Team AckoSept 18, 2023
Blood has some intricate functions in the lives of humans. They include the transportation of essential compounds such as oxygen and nutrition throughout the body, regulating the body's water and acidity balance, and giving support to fight against illnesses. Blood disorders can influence the entire body system, notably the lymphatic system, which is a complex network of tissues and organs that eliminate toxic substances. Blood disorders may occasionally be triggered by abnormalities in the bone marrow, which is the production house for the majority of its blood cells. Hematology examines how these disorders happen, how they affect the health of a person, and what the treatment options are.
Hematology is a sub-specialty of internal medicine that focuses on the study of blood, blood-making organs such as bone marrow, blood-related conditions, and diseases. Hematological tests are performed to identify and diagnose disorders like anaemia, haemophilia, sickle cell anaemia, leukaemia, lymphomas, and several other infections. It also deals with both malignant and benign conditions of the red and white blood cells, platelets, and coagulation processes in adults and children.
The branch of Hematology is predominantly divided into four types. They are as follows.
Hemoglobinopathy: It is the study of haemoglobin deficiency in the blood, which may lead to sickle cell disease, thalassemia, and other disorders.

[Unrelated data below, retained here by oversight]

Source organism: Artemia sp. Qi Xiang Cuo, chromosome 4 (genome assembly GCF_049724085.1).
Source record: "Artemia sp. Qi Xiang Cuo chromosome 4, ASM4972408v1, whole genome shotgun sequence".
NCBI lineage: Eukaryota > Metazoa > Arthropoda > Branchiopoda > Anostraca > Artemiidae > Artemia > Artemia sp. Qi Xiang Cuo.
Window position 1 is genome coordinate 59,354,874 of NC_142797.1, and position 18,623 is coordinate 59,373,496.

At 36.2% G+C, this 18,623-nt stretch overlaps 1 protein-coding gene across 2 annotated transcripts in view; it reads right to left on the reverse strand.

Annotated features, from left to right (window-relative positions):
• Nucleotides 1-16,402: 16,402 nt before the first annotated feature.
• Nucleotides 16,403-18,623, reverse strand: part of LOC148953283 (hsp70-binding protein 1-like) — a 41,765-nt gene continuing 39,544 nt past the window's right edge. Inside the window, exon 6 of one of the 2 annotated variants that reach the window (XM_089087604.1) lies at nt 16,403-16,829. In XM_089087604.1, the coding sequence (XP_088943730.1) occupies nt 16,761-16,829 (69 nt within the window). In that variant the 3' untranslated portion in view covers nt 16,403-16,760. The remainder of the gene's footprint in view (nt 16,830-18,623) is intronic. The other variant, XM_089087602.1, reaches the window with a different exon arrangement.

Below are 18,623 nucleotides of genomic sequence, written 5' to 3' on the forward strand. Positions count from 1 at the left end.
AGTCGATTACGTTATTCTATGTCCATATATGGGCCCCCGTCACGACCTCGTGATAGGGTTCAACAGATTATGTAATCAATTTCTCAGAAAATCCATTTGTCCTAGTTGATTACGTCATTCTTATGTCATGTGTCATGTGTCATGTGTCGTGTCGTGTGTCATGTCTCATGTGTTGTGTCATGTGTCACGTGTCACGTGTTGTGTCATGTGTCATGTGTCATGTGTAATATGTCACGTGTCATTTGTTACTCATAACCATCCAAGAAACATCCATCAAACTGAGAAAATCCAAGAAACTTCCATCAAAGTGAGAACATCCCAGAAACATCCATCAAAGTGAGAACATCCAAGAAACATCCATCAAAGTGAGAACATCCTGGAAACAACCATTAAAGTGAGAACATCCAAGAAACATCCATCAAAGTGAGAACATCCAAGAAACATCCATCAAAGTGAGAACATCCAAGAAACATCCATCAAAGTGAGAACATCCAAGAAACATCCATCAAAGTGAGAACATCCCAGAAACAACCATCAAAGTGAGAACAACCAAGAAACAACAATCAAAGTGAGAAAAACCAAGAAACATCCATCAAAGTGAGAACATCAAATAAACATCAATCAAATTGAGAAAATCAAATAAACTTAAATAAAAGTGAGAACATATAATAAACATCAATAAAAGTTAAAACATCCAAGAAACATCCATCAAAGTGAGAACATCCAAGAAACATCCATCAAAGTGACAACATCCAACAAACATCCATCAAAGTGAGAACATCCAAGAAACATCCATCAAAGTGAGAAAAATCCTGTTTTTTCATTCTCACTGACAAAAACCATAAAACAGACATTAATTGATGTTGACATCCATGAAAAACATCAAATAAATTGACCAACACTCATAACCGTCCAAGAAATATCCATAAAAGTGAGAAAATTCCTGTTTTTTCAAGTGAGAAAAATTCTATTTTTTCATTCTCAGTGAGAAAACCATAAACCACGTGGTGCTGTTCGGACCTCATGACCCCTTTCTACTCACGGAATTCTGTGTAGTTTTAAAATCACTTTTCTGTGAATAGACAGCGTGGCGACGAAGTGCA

Hematological malignancy: It is concerned with the diagnosis and treatment of blood cancers.
Anaemia: It is the study of lowered haemoglobin, or red blood cells.
Coagulopathy: It is the study of bleeding abnormalities that indicate how well the body is able to form blood clots.
Blood tests can help with the diagnosis of Hematological and non-Hematological diseases and disorders. Some of the common blood tests may include the following.
One such common blood test to diagnose the disease is a complete blood count (CBC) test. It measures the white and red blood cell count, haemoglobin concentration, platelet count, differential white blood count, hematocrit volume, and numerous other red blood parameters. Infections, anaemia, blood malignancies, and inflammatory conditions are all diagnosed using complete blood counts.
It measures the proportion of each type of white blood cell (WBC) in your blood. It also tells whether any cells are abnormal or underdeveloped.
This test evaluates the amount of time it takes your blood to clot.
This test determines how many immature blood cells (reticulocytes) are present in your blood. The test is performed to assess if red blood cells are being produced at a sufficient rate in the bone marrow. The amount of reticulocytes in the blood indicates how quickly the bone marrow produces and releases them. A healthy person’s reticulocyte count should be between 0.5 and 2.5%.
This test determines whether your red and white blood cells and platelets are normal based on their appearance, number, and shape. Parasites in your blood can also be detected using a blood smear.